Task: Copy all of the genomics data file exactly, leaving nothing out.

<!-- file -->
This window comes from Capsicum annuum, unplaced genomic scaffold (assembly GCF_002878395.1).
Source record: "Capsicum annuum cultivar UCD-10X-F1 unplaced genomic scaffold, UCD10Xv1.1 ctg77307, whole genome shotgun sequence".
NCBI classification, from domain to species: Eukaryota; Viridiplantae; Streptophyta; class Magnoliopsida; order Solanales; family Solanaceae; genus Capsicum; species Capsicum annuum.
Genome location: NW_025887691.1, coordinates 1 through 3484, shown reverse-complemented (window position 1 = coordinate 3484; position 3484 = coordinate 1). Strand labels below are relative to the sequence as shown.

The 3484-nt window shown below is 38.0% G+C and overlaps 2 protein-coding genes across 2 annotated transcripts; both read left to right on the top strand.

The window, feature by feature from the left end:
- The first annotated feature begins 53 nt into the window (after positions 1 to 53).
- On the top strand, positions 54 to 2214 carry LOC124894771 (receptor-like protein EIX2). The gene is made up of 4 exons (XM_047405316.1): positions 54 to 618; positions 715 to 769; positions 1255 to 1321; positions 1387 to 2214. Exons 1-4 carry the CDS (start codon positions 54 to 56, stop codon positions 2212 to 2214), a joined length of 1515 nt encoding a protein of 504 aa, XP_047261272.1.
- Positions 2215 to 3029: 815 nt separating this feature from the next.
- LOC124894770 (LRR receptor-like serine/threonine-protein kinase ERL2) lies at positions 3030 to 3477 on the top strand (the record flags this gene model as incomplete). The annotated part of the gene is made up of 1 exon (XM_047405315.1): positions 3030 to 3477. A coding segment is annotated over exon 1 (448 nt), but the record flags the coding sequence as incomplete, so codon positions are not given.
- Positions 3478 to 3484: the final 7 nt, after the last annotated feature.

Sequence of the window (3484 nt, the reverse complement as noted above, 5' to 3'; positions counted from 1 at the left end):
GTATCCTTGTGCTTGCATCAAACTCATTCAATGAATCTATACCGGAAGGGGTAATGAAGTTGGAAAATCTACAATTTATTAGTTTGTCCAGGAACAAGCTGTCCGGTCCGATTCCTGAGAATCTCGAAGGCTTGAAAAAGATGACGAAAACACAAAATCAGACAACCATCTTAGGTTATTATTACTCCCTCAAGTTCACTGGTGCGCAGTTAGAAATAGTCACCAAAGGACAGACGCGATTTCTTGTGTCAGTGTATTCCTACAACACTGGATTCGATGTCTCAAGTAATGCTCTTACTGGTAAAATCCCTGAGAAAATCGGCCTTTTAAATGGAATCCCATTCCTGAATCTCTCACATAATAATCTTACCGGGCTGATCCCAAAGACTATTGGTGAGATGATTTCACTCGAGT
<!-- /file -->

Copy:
This window comes from Capsicum annuum, unplaced genomic scaffold (assembly GCF_002878395.1).
Source record: "Capsicum annuum cultivar UCD-10X-F1 unplaced genomic scaffold, UCD10Xv1.1 ctg77307, whole genome shotgun sequence".
NCBI classification, from domain to species: Eukaryota; Viridiplantae; Streptophyta; class Magnoliopsida; order Solanales; family Solanaceae; genus Capsicum; species Capsicum annuum.
Genome location: NW_025887691.1, coordinates 1 through 3484, shown reverse-complemented (window position 1 = coordinate 3484; position 3484 = coordinate 1). Strand labels below are relative to the sequence as shown.

The 3484-nt window shown below is 38.0% G+C and overlaps 2 protein-coding genes across 2 annotated transcripts; both read left to right on the top strand.

The window, feature by feature from the left end:
- The first annotated feature begins 53 nt into the window (after positions 1 to 53).
- On the top strand, positions 54 to 2214 carry LOC124894771 (receptor-like protein EIX2). The gene is made up of 4 exons (XM_047405316.1): positions 54 to 618; positions 715 to 769; positions 1255 to 1321; positions 1387 to 2214. Exons 1-4 carry the CDS (start codon positions 54 to 56, stop codon positions 2212 to 2214), a joined length of 1515 nt encoding a protein of 504 aa, XP_047261272.1.
- Positions 2215 to 3029: 815 nt separating this feature from the next.
- LOC124894770 (LRR receptor-like serine/threonine-protein kinase ERL2) lies at positions 3030 to 3477 on the top strand (the record flags this gene model as incomplete). The annotated part of the gene is made up of 1 exon (XM_047405315.1): positions 3030 to 3477. A coding segment is annotated over exon 1 (448 nt), but the record flags the coding sequence as incomplete, so codon positions are not given.
- Positions 3478 to 3484: the final 7 nt, after the last annotated feature.

Sequence of the window (3484 nt, the reverse complement as noted above, 5' to 3'; positions counted from 1 at the left end):
GTATCCTTGTGCTTGCATCAAACTCATTCAATGAATCTATACCGGAAGGGGTAATGAAGTTGGAAAATCTACAATTTATTAGTTTGTCCAGGAACAAGCTGTCCGGTCCGATTCCTGAGAATCTCGAAGGCTTGAAAAAGATGACGAAAACACAAAATCAGACAACCATCTTAGGTTATTATTACTCCCTCAAGTTCACTGGTGCGCAGTTAGAAATAGTCACCAAAGGACAGACGCGATTTCTTGTGTCAGTGTATTCCTACAACACTGGATTCGATGTCTCAAGTAATGCTCTTACTGGTAAAATCCCTGAGAAAATCGGCCTTTTAAATGGAATCCCATTCCTGAATCTCTCACATAATAATCTTACCGGGCTGATCCCAAAGACTATTGGTGAGATGATTTCACTCGAGT